Those take-home meal offerings will be part of St. Lawrence’s immediate future, too. Poirier talks through the math, explaining that if he is able to do two “turns” of his dine-in tables and have about 50 meals ordered for take-out, their revenue would “be close to what we did before.”

Poirier does add, however, that he is also working on more revenue streams tied to the restaurant, like packaged products and offering delivery of those items through increasingly popular local services like Legends Haul.

Close is going to be probably the best we can expect our favourite restaurants to achieve right now, given the circumstances.

“I don’t think any restaurant will make money,” says Poirier of the industry’s immediate economic outlook. Instead, he surmises it will be a matter of survival and trying to “lose as little as possible.”

The chef and restaurateur acknowledges that St. Lawrence is not known for being a place you can just walk-in to, so the customer base may already be comfortable with pre-paying for their meals. “It’s a risky move, of course, but I think [diners] will understand,” he says.

Poirier says customers have a lot to consider when it comes to the kind of businesses we want to have in our city in our near future. “Think about which restaurants you want to see on the other side,” of the COVID-19 pandemic, Poirier urges. He hopes consumers will throw support to those establishments that practice high standards, follow a strong work ethic, and serve top-quality food. But there’s also what else a restaurant brings to the table, that kind of “fill your soul” cultural experience.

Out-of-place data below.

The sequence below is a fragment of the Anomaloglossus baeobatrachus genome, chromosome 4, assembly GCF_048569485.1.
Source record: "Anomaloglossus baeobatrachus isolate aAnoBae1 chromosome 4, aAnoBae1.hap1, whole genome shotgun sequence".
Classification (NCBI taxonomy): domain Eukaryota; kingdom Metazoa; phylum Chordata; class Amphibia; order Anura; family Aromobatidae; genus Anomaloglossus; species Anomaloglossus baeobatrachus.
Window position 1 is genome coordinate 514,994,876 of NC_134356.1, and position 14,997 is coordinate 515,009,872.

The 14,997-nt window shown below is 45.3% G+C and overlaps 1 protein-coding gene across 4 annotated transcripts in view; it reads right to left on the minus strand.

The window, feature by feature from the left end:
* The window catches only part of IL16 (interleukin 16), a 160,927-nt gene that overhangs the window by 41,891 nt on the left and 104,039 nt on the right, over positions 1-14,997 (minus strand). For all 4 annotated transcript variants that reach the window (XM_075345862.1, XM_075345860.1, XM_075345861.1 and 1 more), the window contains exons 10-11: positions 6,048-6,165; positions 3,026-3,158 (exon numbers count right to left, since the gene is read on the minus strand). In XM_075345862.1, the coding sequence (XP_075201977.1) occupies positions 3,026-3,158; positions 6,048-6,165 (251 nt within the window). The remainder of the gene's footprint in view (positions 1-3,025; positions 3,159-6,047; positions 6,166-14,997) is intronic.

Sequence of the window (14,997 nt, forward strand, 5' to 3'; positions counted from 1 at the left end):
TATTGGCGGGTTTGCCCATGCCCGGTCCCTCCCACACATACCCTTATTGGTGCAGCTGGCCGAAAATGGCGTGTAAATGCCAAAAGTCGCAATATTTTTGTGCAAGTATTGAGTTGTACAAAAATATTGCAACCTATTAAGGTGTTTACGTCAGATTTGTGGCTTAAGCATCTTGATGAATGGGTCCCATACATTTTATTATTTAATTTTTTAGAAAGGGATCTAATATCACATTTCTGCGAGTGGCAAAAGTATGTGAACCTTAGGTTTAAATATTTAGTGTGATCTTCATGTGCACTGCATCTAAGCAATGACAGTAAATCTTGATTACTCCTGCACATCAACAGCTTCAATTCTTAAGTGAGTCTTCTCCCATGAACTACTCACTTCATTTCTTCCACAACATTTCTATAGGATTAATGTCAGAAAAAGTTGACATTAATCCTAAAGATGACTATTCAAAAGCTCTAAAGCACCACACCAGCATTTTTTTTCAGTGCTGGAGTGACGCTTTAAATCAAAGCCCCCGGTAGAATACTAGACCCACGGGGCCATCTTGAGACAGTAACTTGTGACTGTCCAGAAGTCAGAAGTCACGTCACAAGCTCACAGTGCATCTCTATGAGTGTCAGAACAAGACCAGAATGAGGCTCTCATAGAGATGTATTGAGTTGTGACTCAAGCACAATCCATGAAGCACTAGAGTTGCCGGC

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5 DIY Home Improvements for the COVID-19 Lockdown

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The global coronavirus pandemic has forced millions of people around the world, to spend more time in their homes this year than they have spent in a long time. As people sit around day after day within the confines of their home, it becomes easier to notice all the areas of the house that need some work. Fortunately, everyone can now afford the extra free time to do the home renovation project they’ve been putting off for years.

Due to the on-going global health crisis, you may not be able to hire any help for your home improvement project; this means that whatever new project you plan to do around the house, whether it’s repainting the home, or installing floor heating systems, you would have to do it yourself.

Here are some do-it-yourself that you may like to try out.

Upgrade to Smart Home Appliances

It’s 2020, what better year to embrace the future by installing a range of high-tech devices that make life extra easy. For instance, with a smart thermostat, your home’s heating and cooling system can go off on their own when not needed, keeping your electricity bills lower. Other appliances that you can make smart include your lighting, home security, music and more.

Clean out your Garage

Homeserve suggests a garage cleanout as a great home improvement project for this season because cleaning out your garage provides some fresh air, the heavy lifting provides some workout and you feel an enormous sense of accomplishment when it’s done.  What’s more, the day would be far spent by the time you’re done with this project. Cleaning out your garage would require you to sweep out any dirt or debris, and get rid of other useless items that may have been stored there for a long time.

Start a Repainting Project

There’s always room for a fresh coat of paint to make everywhere look more alive, so grab a paintbrush and add some extra character to your home. The good news is that you don’t even have to go out for the paint, you can have it shipped directly to your door. Southlandremodeling suggests that if you had 2019 palette or older in your home, now is the time to embrace the latest colour hues of 2020, that show off a more contemporary style and make your home look more sophisticated.

 Build a Patio